Introducing our 2018/2019 Grant Partner: Pathfinders



At 16-years-old, Vanessa* found herself alone and living on the streets of Milwaukee. She knew there was a better life for her, but felt her unsafe living situation left her no choice but to run away and make it on her own. As her situation grew more desperate, Vanessa began to exchange sex for money to meet her basic needs. It wasn’t long until her situation left her vulnerable and she was taken advantage of by traffickers.

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As one of the top human trafficking hubs in the nation, Milwaukee sees stories like Vanessa’s every day. Thankfully, Vanessa’s story began to change when she was connected to the New Paths program of Pathfinders in Milwaukee. Pathfinders works with over 7,000 youth in crisis every year to ensure that they are safe, self-sufficient and connected to a healthy community. The New Paths program specifically extends this service to youth and young adults, ages 11-25, who are survivors of sex trafficking and sexual exploitation.   

The program began a little over two years ago as Pathfinders saw a growing need for a comprehensive response to the human trafficking epidemic. As a comprehensive model, the New Paths program fights sex trafficking on all sides and supports each survivor as a whole person — meeting physical, emotional and educational needs as a team. Young people, especially youth who have experienced trafficking or exploitation, can have a lot of complex, very real needs,” explains Tricia Lewis, Program Manager for the New Paths program. It’s often not realistic for those needs to be met by just one person.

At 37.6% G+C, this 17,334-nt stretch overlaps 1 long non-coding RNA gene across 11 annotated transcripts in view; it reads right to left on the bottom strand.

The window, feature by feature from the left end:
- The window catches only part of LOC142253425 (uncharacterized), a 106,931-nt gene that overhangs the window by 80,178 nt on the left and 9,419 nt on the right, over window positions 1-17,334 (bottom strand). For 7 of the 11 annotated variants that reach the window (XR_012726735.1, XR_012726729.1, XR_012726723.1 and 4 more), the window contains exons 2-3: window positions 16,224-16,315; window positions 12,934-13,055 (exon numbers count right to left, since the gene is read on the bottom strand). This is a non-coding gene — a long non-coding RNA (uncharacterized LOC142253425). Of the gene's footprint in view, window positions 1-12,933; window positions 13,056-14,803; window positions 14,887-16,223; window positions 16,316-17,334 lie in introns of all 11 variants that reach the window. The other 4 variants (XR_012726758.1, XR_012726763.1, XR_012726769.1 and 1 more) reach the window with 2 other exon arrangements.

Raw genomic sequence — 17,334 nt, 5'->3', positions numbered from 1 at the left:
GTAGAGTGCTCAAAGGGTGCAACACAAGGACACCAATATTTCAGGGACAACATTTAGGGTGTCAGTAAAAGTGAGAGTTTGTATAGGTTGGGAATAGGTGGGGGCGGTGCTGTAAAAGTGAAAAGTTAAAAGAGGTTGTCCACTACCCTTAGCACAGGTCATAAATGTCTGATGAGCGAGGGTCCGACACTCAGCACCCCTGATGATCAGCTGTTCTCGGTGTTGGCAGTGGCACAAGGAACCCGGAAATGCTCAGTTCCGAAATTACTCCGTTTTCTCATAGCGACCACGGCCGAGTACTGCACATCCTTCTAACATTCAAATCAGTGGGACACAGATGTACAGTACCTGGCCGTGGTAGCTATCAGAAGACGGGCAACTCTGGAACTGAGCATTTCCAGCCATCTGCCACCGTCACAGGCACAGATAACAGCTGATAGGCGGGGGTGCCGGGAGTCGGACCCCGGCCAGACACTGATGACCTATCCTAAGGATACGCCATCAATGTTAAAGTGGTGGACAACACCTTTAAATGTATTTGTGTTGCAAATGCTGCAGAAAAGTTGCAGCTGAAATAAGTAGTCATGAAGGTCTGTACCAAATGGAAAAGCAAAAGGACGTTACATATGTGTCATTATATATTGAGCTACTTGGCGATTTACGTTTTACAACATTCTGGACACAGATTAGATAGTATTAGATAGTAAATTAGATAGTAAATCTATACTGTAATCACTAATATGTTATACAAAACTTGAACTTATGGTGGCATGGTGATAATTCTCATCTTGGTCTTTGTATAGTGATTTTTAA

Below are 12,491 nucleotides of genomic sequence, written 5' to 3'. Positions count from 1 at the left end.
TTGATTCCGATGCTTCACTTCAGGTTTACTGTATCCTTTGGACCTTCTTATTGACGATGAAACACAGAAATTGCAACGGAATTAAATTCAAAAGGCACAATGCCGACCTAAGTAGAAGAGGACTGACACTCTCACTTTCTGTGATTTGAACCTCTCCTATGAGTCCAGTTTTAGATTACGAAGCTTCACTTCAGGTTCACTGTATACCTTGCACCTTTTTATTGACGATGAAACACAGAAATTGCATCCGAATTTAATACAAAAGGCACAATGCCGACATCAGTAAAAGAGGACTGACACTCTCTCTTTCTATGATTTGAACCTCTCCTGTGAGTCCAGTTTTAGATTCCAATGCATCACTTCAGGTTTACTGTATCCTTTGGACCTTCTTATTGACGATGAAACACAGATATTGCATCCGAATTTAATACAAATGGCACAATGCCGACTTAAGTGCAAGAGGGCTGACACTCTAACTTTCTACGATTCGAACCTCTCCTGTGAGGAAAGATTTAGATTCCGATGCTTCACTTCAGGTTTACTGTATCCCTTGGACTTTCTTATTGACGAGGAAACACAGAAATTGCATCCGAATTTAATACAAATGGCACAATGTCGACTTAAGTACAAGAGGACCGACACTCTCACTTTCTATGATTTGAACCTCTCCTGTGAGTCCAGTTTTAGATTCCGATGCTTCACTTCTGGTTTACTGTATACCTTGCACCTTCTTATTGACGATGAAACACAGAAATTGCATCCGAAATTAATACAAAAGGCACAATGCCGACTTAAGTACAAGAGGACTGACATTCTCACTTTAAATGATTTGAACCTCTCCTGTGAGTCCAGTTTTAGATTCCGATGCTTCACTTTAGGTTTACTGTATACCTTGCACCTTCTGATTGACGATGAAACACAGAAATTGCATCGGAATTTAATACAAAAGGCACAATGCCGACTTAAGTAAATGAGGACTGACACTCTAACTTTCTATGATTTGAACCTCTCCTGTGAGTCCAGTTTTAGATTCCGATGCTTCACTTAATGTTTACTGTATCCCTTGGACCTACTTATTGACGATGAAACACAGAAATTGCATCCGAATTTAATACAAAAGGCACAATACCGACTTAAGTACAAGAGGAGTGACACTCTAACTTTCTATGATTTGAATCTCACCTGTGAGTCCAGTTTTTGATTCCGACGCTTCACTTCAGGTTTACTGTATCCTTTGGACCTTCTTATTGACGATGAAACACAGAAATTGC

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The New Paths comprehensive model is carried out in two main ways: outreach and advocacy. The comprehensive process begins with outreach to youth who may be vulnerable to sexual exploitation due to their living situation. Advocates spend time every day in neighborhoods of Milwaukee where youth are on the streets. They build relationships with these youth and encourage them to get connected to New Paths through their drop-in center, which provides basic needs like food, showers, clothes, hygiene items, and even assistance finding a job or housing. Through outreach, New Paths hopes to reduce the risk of exploitation for the youth they serve.

Young people, especially youth who have experienced trafficking or exploitation, can have a lot of complex, very real needs. It’s often not realistic for those needs to be met by just one person
— Tricia Lewis, Program Manager for the New Paths program